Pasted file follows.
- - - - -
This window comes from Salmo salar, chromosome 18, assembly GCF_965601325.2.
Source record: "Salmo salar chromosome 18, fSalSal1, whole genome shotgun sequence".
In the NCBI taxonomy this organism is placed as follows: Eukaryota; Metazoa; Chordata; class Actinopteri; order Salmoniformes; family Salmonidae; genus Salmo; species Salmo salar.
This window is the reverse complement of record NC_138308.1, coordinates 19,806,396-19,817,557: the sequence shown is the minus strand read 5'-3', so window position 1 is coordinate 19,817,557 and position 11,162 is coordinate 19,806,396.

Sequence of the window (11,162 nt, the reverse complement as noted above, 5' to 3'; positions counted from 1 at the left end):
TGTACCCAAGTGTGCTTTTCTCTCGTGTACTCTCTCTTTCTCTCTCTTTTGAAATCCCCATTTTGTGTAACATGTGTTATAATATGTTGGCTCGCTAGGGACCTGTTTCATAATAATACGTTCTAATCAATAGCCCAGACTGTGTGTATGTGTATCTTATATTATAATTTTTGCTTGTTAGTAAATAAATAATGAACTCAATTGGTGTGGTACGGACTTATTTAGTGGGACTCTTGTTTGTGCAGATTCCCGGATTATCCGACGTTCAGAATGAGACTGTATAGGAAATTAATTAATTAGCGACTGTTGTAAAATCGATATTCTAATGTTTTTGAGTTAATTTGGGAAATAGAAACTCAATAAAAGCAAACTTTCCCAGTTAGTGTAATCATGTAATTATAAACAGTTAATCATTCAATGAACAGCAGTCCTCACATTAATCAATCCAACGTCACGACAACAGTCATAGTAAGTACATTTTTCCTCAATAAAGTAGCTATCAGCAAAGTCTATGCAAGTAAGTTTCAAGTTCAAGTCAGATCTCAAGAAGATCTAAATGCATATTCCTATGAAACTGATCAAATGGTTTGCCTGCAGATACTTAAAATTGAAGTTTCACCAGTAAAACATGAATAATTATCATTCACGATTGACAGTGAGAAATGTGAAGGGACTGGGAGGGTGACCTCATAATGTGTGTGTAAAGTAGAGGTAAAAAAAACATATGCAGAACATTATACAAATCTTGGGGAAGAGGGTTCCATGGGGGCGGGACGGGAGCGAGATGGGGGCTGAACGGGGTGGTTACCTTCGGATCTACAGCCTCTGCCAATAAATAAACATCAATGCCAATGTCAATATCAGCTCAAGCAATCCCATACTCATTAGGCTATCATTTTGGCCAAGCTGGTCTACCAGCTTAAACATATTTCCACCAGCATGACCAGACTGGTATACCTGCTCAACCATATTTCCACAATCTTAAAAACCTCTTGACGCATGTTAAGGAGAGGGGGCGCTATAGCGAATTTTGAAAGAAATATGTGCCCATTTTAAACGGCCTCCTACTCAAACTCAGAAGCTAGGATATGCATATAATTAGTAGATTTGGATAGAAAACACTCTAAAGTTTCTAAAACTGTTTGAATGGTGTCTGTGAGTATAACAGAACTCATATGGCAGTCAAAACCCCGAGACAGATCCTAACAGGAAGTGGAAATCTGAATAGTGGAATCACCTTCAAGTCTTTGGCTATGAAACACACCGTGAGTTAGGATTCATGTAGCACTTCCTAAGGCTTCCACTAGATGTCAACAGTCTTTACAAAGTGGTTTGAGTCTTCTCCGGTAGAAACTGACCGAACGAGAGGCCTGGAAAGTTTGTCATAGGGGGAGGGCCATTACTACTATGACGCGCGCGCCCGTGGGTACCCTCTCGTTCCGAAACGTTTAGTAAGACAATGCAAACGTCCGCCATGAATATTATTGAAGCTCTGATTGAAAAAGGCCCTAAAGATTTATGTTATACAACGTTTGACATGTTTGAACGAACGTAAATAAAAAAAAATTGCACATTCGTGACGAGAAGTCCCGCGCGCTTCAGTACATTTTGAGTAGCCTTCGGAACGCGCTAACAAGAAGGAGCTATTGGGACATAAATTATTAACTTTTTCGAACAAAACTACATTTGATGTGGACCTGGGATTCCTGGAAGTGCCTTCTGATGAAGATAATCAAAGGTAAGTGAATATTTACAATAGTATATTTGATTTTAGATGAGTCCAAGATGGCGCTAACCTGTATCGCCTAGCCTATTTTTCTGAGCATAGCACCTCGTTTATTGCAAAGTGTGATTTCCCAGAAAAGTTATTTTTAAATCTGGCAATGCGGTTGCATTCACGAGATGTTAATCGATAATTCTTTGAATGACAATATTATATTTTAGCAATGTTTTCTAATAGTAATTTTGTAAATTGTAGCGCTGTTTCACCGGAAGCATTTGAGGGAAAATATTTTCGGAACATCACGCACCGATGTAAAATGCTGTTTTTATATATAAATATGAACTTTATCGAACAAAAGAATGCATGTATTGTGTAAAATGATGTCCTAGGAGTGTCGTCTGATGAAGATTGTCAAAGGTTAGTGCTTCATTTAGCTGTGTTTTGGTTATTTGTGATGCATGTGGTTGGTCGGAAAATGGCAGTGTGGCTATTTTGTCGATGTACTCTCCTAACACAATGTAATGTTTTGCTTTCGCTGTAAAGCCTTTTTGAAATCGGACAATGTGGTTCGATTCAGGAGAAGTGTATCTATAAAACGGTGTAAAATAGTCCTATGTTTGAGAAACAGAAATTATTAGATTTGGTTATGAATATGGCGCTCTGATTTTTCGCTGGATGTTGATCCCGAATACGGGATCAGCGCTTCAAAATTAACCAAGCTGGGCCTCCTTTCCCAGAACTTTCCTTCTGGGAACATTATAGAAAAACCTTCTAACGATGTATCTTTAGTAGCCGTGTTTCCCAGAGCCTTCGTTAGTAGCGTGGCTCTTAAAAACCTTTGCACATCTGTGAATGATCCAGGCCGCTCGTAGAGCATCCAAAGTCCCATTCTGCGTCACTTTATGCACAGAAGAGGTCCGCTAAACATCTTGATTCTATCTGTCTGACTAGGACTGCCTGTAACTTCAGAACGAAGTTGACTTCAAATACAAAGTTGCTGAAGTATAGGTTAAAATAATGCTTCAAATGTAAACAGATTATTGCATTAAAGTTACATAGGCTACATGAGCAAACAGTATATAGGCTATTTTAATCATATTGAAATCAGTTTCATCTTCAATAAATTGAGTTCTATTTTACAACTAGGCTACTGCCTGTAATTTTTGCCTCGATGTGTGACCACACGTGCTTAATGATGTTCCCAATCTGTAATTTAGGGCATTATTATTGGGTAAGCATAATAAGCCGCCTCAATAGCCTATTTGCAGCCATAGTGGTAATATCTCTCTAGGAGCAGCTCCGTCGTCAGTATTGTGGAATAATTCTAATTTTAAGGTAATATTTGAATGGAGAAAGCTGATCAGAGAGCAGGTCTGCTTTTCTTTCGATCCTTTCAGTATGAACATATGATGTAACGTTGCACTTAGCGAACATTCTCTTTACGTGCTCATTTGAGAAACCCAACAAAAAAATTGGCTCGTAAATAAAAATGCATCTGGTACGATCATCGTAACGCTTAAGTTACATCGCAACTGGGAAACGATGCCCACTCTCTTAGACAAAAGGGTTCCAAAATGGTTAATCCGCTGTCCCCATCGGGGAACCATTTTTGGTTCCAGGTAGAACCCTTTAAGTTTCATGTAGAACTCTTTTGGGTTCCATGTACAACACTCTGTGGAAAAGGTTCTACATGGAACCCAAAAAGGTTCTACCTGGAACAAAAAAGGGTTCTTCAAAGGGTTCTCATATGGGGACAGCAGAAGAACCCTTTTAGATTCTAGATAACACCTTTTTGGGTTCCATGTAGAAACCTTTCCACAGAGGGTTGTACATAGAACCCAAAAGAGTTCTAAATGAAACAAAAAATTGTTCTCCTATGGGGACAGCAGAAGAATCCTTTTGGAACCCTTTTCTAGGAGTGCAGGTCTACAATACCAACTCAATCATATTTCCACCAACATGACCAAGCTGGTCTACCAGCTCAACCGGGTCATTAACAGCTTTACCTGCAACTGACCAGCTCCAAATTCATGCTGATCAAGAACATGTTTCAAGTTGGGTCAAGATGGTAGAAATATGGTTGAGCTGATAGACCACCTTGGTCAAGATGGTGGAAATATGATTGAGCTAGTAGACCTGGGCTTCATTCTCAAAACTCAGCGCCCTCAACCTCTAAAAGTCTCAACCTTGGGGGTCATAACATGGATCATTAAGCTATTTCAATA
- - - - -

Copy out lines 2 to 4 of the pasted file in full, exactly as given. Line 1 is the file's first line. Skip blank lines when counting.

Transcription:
Source record: "Salmo salar chromosome 18, fSalSal1, whole genome shotgun sequence".
In the NCBI taxonomy this organism is placed as follows: Eukaryota; Metazoa; Chordata; class Actinopteri; order Salmoniformes; family Salmonidae; genus Salmo; species Salmo salar.
This window is the reverse complement of record NC_138308.1, coordinates 19,806,396-19,817,557: the sequence shown is the minus strand read 5'-3', so window position 1 is coordinate 19,817,557 and position 11,162 is coordinate 19,806,396.